De cerca, nadie es normal

Branding Is not such a Big Deal

Posted: September 22nd, 2014 | Author: | Filed under: Business Strategy | Tags: | Comments Off on Branding Is not such a Big Deal

As usual, just one single remark and the spark caused the fire… I simply said: “I don’t think brands play such an important role as in the past” and I didn’t have time to explain my argument before an avalanche of negative comments from my dinner colleagues buried my statement. Thus, be this humble post an explanation of my incendiary point of view.

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[Creativity + Innovation] + Monitored Risks = Business Success

Posted: August 7th, 2014 | Author: | Filed under: Business Strategy | Tags: , , | 2 Comentarios »

Everyday we read or hear about a different business model, a new turn in the operational processes, a breakthrough in the business marketing strategy… just trying to achieve, increase or extend the business success. However those avalanches of numbers, processes, and strategies sometimes hush up what is really the distinguishing value of a firm: its creativity. Without it a company will never be successful, since creativity is the main business driver.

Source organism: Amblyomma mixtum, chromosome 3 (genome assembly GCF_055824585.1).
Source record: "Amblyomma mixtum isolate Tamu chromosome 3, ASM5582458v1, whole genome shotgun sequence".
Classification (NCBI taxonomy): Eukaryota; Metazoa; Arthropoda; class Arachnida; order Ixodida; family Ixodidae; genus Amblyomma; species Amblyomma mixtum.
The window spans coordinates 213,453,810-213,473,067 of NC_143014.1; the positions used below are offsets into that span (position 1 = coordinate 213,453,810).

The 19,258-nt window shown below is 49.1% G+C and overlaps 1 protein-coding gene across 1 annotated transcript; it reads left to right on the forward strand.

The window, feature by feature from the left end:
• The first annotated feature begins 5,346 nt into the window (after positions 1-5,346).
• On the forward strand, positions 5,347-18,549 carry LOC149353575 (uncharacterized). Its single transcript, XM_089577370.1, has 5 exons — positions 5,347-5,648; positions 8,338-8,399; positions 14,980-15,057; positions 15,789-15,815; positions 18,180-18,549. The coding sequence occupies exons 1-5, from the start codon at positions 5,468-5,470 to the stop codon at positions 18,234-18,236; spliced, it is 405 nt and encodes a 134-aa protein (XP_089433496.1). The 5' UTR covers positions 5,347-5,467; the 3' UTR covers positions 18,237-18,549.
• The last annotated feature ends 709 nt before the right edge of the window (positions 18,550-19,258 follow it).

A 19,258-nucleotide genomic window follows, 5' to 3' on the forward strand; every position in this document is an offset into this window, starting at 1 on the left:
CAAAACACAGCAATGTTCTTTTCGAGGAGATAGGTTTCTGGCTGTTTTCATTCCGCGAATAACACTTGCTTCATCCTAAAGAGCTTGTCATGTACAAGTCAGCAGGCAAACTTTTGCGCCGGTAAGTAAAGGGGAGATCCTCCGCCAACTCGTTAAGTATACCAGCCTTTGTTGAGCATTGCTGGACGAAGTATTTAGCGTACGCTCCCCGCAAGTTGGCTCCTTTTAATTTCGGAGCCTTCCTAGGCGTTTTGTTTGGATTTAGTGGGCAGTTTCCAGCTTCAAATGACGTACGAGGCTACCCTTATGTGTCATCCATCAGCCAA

Creativity must be fed and cared and it usually fades away whenever it is subject to strict rules; flexibility is required: the creative employees do not need a management structure which is always controlling them. They just need space and freedom to create. The corporate culture normally looks for homogeneity, but it may be the worst foe of creativity.

Creativity and innovation must be fostered from the top management; nonetheless, the founding members or managers should not be the last responsible for them, but every single employee should be innovative in their area. A true creative firm is the one which encourages its employees to take important decisions without having to be always asking for authorization.

Is creativity so essential in our business scenario? Taking into account how fast not only companies appear and disappear, but also our society evolves, the key to survive to this changing and challenging maelstrom is creativity and innovation.